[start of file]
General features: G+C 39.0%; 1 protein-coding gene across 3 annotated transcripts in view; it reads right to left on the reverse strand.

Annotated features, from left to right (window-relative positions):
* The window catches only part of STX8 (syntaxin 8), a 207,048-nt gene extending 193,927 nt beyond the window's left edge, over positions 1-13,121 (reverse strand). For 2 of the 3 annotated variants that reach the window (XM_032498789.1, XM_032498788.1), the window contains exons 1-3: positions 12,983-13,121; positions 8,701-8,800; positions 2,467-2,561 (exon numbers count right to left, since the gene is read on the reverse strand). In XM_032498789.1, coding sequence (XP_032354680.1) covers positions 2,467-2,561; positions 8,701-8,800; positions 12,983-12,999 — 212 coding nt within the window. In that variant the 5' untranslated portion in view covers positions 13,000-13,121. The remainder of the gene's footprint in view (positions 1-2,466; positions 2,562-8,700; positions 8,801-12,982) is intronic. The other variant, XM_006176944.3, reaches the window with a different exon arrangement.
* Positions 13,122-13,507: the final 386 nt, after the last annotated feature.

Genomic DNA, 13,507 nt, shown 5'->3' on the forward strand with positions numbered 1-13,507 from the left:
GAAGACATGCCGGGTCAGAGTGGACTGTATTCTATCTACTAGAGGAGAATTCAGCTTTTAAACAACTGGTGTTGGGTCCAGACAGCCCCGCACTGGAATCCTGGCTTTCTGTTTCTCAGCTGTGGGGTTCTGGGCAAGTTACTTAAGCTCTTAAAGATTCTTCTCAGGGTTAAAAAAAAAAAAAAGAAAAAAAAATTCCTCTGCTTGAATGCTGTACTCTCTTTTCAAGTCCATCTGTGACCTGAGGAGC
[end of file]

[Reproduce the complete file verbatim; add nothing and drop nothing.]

General features: G+C 39.0%; 1 protein-coding gene across 3 annotated transcripts in view; it reads right to left on the reverse strand.

Annotated features, from left to right (window-relative positions):
* The window catches only part of STX8 (syntaxin 8), a 207,048-nt gene extending 193,927 nt beyond the window's left edge, over positions 1-13,121 (reverse strand). For 2 of the 3 annotated variants that reach the window (XM_032498789.1, XM_032498788.1), the window contains exons 1-3: positions 12,983-13,121; positions 8,701-8,800; positions 2,467-2,561 (exon numbers count right to left, since the gene is read on the reverse strand). In XM_032498789.1, coding sequence (XP_032354680.1) covers positions 2,467-2,561; positions 8,701-8,800; positions 12,983-12,999 — 212 coding nt within the window. In that variant the 5' untranslated portion in view covers positions 13,000-13,121. The remainder of the gene's footprint in view (positions 1-2,466; positions 2,562-8,700; positions 8,801-12,982) is intronic. The other variant, XM_006176944.3, reaches the window with a different exon arrangement.
* Positions 13,122-13,507: the final 386 nt, after the last annotated feature.

Genomic DNA, 13,507 nt, shown 5'->3' on the forward strand with positions numbered 1-13,507 from the left:
GAAGACATGCCGGGTCAGAGTGGACTGTATTCTATCTACTAGAGGAGAATTCAGCTTTTAAACAACTGGTGTTGGGTCCAGACAGCCCCGCACTGGAATCCTGGCTTTCTGTTTCTCAGCTGTGGGGTTCTGGGCAAGTTACTTAAGCTCTTAAAGATTCTTCTCAGGGTTAAAAAAAAAAAAAAGAAAAAAAAATTCCTCTGCTTGAATGCTGTACTCTCTTTTCAAGTCCATCTGTGACCTGAGGAGC